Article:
WARNING: Spoilers not ahead anymore. They have all been redacted.
Mad Men has had quite a run. And that was one impressive way to end a perennially impressive show.
I’ll never forget the look on •••’s face when ••••• said, “I •••• you.” And that one last shot that •••• got in on ••• – classic ••••. I’ll miss those jibes. And of course, there was the moment between ••• and ••••• that many will remember as finally summarizing the pith and subtlety of that show we call ••• •••. Makes you think.
And with the end of this slice of American pie, we say goodbye the cars. We say goodbye to the cherry reds, the ragtops, the chrome, the whitewalls, the giant, steel bodies, and the giant, sonorous “CHORNCK” of the closing doors.
Over its 92-episode run, the dramatic TV show has racked up industry award totals of 271 nominations and 93 wins (so far). And in honor of the series finale, we’d like to offer up a list of our three favorite cars from the show, saluting ••• ••••••, or as he is sometimes referred to, •••• •••••••, as he rolls off into the sunset for the last time.
1964 Austin Healy 3000 Mark III BJ8
This British sports car, one of the “big Healy” models, and built from 1959 to 1967, was a high-powered, classic racer, with a 3-litre, straight-6 engine that performed well under the bonnet of the stylish car, having a curb weight of only 2,550 lbs.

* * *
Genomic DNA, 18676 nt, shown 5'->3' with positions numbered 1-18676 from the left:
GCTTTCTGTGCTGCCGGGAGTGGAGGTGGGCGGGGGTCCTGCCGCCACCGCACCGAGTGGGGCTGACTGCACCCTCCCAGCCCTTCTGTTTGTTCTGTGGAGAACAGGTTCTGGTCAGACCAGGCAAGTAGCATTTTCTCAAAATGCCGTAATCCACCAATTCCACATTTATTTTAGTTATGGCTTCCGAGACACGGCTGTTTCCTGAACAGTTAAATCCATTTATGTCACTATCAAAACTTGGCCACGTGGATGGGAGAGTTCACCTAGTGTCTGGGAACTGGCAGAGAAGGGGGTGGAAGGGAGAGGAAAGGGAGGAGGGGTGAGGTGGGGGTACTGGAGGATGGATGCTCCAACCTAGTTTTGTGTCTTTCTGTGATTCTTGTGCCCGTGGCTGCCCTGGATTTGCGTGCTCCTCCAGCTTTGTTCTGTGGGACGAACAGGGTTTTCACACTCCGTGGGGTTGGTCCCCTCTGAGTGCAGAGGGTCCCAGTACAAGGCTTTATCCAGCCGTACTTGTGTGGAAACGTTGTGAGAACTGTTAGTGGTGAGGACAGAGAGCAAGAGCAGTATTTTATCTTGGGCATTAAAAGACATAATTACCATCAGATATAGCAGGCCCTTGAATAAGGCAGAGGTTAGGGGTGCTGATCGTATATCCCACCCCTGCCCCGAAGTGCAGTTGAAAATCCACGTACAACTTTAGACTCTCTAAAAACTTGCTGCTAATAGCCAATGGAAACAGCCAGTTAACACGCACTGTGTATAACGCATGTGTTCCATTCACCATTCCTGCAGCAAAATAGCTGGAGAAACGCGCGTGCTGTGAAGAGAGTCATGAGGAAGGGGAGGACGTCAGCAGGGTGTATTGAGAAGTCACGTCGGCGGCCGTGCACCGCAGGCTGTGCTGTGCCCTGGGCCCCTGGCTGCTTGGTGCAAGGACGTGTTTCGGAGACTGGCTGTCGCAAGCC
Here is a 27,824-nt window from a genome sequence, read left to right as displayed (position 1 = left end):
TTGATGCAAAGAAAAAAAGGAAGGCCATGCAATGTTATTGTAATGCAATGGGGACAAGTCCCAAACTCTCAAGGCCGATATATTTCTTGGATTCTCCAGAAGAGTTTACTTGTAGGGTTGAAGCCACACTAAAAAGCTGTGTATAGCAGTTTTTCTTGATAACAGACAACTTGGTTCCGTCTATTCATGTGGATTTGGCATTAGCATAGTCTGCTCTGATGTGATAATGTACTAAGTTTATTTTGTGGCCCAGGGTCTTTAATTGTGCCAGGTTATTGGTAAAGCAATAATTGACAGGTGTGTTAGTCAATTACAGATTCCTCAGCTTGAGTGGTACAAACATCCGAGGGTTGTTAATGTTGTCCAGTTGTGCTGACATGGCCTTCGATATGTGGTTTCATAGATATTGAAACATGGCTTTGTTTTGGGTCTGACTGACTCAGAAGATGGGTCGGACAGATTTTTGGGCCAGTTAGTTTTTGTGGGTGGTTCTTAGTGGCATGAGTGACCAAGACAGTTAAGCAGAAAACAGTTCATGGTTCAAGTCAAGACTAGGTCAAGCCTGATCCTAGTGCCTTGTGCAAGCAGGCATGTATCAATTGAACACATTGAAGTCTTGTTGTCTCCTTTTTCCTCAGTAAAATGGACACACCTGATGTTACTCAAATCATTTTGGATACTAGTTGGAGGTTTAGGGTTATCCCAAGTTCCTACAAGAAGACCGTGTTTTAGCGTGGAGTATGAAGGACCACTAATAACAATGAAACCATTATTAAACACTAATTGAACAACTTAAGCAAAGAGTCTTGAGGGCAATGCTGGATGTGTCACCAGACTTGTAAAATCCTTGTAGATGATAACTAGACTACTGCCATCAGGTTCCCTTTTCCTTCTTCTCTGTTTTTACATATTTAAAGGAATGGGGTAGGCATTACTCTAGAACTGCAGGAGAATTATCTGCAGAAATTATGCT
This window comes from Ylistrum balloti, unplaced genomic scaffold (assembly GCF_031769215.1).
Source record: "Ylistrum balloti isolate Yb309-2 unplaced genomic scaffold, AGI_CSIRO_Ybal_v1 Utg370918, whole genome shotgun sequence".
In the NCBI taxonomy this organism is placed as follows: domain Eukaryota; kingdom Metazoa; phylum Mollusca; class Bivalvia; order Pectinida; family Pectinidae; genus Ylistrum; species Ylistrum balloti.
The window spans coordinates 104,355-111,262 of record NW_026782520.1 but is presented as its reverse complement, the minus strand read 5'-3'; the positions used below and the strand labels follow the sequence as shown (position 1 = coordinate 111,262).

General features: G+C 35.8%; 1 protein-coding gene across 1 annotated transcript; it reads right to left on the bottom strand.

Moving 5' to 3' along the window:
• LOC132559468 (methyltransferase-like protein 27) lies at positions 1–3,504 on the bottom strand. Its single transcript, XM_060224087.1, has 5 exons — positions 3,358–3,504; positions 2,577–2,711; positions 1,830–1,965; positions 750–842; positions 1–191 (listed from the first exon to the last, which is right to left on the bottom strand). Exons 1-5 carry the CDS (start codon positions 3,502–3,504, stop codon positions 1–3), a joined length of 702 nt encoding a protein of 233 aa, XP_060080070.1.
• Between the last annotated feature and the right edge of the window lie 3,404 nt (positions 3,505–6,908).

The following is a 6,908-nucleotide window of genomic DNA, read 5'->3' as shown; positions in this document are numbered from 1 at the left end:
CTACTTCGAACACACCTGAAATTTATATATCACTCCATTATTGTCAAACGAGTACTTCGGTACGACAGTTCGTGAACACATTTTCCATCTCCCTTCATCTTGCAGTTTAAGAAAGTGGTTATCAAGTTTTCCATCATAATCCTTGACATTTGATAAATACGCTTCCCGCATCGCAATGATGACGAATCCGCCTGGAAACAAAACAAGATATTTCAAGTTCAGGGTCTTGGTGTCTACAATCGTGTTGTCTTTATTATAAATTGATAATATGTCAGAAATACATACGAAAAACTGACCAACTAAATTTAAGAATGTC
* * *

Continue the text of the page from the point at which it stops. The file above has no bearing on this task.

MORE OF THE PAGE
It made its appearance on the show during the first episode of season 7, driven with flair by the always-elegant Megan Draper, played by Jessica Paré.
1960 Buick LeSabre convertible
The highly stylized 1960 LeSabre was Buick’s full-size luxury offering and ably ran on a 6.0-L V8, with interior and exterior design that showed some persistent Art Deco sensibility. It was accented with chrome along the sweeping bodylines and Buick’s chrome “VentiPort” portholes that were featured on other contemporary models.
This was a youthful Don Draper’s car in a short scene from the third episode of the first season.
1970 Chevrolet Vega
A car that has been largely forgotten (which may not be entirely a bad thing), the Chevy Vega is instantly recognizable to Mad Men devotees.
The Vega was a subcompact that was built (and marketed – nod to the show) from 1970 to 1977, and featured an aluminum-block, inline four-cylinder engine. Interestingly, though the vehicle was plagued with mechanical problems that eventually gave it, and GM, a poor reputation, it was initially well received, capturing the title of 1971 Motor Trend Car of the Year.
The show handled the concept beautifully, setting up our beloved marketing team to have to market a car that we now know would eventually fail, with Don giving the loaded slogan “The future is something you haven’t even thought of yet.” It would seem that if such a slogan were actually used at the time, it would not have been wrong.Written by: